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Crosshaven’s Laragh Fitzgerald Discusses Her Cystic Fibrosis

Crosshaven’s Laragh Fitzgerald Discusses Her Cystic Fibrosis

With the recent discussion on whether the government should fund ‘orkambi’, a life saving drug for Cystic Fibrosis sufferers, Crosshaven woman Laragh Fitzgerald has written this piece for The Carrigdhoun explaining what life is like managing Cystic Fibrosis.

Growing up, I believe no one would have thought I was any different from any other local. I attended Colaiste Muire secondary school, where I played on the school basketball and soccer teams, as well as playing for my local Crosshaven AFC, rowing and basketball club. Looking at me, you wouldn’t have thought I was any different from any other player or student, however my daily routine is a little different to everyone else.
Every morning I’m woken gasping for air. This is due to the mucus that builds up in my lungs overnight. In order to clear this mucus, I have to complete my chest physio, which can take up to 40 minutes, followed by a number of inhalers and tablets. I must repeat this in the afternoon and evening as well as taking up to 30 tablets a day, if I want any means of functioning and breathing throughout the day. This is the daily routine for most suffers of Cystic Fibrosis.
Although this is tiring and sometimes tough, growing up in Crosshaven I had the same goals as most of my peers, which was to travel and graduate college. I never saw my condition as a means of stopping me reaching those goals. That was, until CF began to take its toll as I got older.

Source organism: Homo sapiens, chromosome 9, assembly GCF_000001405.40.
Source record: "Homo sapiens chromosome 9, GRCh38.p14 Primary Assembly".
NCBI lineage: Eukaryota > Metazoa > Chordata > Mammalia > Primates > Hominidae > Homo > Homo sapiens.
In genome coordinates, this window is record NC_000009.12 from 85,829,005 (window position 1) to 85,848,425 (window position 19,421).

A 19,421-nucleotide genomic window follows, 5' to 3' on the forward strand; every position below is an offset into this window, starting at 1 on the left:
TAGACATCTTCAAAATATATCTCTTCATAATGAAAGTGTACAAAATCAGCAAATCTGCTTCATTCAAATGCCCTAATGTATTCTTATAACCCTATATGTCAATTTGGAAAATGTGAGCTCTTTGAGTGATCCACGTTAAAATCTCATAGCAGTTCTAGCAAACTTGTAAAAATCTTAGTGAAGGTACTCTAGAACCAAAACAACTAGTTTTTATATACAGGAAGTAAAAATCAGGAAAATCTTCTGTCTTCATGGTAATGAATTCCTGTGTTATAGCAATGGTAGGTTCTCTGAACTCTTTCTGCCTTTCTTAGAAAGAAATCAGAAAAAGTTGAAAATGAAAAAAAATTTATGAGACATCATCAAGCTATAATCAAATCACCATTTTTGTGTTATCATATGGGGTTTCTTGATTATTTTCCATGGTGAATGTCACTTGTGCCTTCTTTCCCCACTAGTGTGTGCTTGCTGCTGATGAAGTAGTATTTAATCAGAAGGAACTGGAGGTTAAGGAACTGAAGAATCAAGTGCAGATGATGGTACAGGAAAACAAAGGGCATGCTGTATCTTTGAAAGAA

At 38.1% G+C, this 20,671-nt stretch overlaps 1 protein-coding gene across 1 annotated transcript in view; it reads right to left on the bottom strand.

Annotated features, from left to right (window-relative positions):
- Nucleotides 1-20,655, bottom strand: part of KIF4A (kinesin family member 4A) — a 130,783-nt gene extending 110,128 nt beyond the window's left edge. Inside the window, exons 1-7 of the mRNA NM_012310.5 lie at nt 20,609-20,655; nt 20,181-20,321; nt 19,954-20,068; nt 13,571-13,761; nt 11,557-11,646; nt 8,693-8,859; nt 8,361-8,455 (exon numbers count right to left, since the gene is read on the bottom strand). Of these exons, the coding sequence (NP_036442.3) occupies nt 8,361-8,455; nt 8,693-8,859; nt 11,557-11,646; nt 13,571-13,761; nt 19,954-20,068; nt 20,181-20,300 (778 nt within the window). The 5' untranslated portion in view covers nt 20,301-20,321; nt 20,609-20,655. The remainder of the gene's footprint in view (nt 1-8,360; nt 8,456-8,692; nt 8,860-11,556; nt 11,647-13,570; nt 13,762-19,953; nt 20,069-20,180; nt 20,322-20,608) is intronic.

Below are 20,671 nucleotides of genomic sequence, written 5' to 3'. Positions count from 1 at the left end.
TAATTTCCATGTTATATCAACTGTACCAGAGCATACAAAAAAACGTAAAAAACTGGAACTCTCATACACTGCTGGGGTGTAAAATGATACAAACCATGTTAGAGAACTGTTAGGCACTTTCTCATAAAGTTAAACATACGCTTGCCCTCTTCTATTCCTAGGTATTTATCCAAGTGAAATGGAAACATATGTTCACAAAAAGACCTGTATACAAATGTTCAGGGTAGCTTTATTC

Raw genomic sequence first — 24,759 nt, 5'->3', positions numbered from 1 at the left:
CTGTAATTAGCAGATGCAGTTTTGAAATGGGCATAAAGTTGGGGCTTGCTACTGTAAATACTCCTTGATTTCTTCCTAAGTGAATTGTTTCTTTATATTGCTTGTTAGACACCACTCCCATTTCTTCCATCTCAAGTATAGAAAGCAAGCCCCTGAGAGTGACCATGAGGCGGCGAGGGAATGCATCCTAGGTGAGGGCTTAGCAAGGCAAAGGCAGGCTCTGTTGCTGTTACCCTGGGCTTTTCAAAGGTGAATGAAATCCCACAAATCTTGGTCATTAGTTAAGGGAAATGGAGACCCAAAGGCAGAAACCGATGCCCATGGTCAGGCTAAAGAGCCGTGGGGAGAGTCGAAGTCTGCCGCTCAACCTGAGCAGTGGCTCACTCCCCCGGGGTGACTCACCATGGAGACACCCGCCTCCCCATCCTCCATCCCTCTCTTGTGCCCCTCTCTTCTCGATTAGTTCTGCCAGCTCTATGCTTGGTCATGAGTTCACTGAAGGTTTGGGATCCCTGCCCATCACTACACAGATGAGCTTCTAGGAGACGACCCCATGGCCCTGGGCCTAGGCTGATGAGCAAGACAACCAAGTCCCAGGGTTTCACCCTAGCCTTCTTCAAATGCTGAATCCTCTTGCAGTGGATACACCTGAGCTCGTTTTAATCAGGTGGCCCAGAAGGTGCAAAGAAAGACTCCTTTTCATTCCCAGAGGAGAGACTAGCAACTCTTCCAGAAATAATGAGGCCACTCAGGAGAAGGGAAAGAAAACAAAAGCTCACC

I found I could no longer play the sports I wanted for my local teams, as it became just too hard to breathe. These days I’m admitted in to hospital more times than I would like to say, due to continuous chest infections and the inability to breathe properly on my own. Cystic Fibrosis is a genetic disease that attacks the digestive system and slowly shuts down the lungs. There is no cure. This article is not a sympathy act, but instead is a way of looking for help with something that is much bigger than myself.
Last Thursday, there was a debate in the Dail on whether the government should fund the drug ‘Orkambi’ supplied by the pharmaceutical company Vertex. This drug is ground breaking for the CF community as it is the first drug that attacks the cause of CF. With this, it reduces hospital admissions, strengthens the lungs and in turn increases the life expectancy of those living with Cystic Fibrosis, which at the moment is at 38 in Ireland. Ireland has the highest rate of people suffering from Cystic Fibrosis, with the lowest life expectancy. This has to change.
The drug ‘Orkambi’ was approved last year in July by the American Food and Drug Administration as well as the European Union. This drug will cater to 60% of CF patients in Ireland with the Double Delta F508 gene, which is the most common form of CF in Ireland. Cystic Fibrosis is a silent killer because when you look at a sufferer, they would not look sick and I bet even if you asked them, they would say they were fine. Even though with CF, because of the mucus in your lungs, it feels as though you are literally drowning inside your own body, gasping for air.
I’m a member of the small local community of Crosshaven, but also a member of a much bigger community of Cystic Fibrosis patients who are tired of pretending that they are fine. ‘Orkambi’ is the closest thing to a cure for CF and the government are refusing to pay for the life-saving drug, due to the price Vertex is demanding, but surely an agreement between the two is essential? As it will literally save hundreds of lives in Ireland.


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